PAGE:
Spiritual dialogue. By spiritual dialogue we mean dialogue between people that is radically open to God and to one another. It is dialogue that does not try to get things done but instead seeks to be fully present to one another and to God in the present moment, to the unfolding of his life in our lives in the present moment. While we desire to bring this kind of dynamic into our everyday lives, we set aside special times with one another for this practice, recognizing that much of life does require getting things done. This practice also involves intentional, skillful humility and vulnerability. Though we meet face-to-face occasionally and have discussions voice-to-voice on the phone when we can, our blog is the primary connection our community members have with each other and our community’s primary venue for spiritual dialogue. Our members commit to reading the community blog and to posting or commenting on the posts of other members regularly. We recommend reading The Way of the Heart by Henri Nouwen or some of the works on our resource reading list as core texts for spiritual dialogue.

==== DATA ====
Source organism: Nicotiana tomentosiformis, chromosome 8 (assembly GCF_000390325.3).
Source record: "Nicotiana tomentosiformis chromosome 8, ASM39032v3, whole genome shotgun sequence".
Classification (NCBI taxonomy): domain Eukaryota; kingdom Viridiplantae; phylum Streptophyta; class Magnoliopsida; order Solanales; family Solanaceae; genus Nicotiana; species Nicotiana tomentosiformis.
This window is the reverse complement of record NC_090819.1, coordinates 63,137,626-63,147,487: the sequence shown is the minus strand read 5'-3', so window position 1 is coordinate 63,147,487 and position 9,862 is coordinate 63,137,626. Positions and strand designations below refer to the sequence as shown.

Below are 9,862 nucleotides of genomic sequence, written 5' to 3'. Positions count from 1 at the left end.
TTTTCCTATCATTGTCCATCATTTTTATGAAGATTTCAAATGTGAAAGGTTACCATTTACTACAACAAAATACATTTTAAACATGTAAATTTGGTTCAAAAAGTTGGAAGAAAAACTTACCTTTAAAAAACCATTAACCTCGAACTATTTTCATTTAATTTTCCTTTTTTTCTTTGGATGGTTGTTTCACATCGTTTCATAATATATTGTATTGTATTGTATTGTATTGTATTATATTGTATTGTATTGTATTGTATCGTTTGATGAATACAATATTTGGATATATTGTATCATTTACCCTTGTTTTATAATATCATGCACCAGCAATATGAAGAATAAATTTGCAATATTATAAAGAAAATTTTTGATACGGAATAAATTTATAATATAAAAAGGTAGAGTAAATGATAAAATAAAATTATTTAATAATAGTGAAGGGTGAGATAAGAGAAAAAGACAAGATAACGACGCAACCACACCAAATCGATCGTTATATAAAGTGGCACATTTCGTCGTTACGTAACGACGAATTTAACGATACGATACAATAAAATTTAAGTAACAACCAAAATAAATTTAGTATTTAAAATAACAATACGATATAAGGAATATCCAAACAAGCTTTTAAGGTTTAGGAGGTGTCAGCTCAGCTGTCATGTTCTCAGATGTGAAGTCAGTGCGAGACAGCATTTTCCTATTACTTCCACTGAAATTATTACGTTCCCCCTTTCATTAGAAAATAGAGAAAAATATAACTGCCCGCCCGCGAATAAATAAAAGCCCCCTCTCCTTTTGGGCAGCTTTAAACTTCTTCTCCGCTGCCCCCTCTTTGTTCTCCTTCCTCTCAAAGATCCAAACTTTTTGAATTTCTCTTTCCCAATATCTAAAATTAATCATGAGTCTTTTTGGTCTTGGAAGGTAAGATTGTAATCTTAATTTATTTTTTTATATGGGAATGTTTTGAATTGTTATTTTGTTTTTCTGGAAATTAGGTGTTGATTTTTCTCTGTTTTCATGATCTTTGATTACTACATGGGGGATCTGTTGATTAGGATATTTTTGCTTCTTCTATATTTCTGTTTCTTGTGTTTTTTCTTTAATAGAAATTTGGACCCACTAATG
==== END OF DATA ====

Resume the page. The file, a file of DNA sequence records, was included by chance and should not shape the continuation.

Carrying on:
While readings aren’t included in our community commitment, beyond reading the blog entries written by other members, as a community we hold several lists of texts because books are useful for forming spiritual culture and for spiritual dialogue. The first list is a handful of books we find closely related to our core values, those mentioned in the preceding paragraphs. Our members are only encouraged to read these books over time. The other list we keep is an ongoing collaborative resource project of suggested readings relevant to our ongoing dialogue and core values. Members are encouraged to add to this secondary list as they come across suitable books and essays.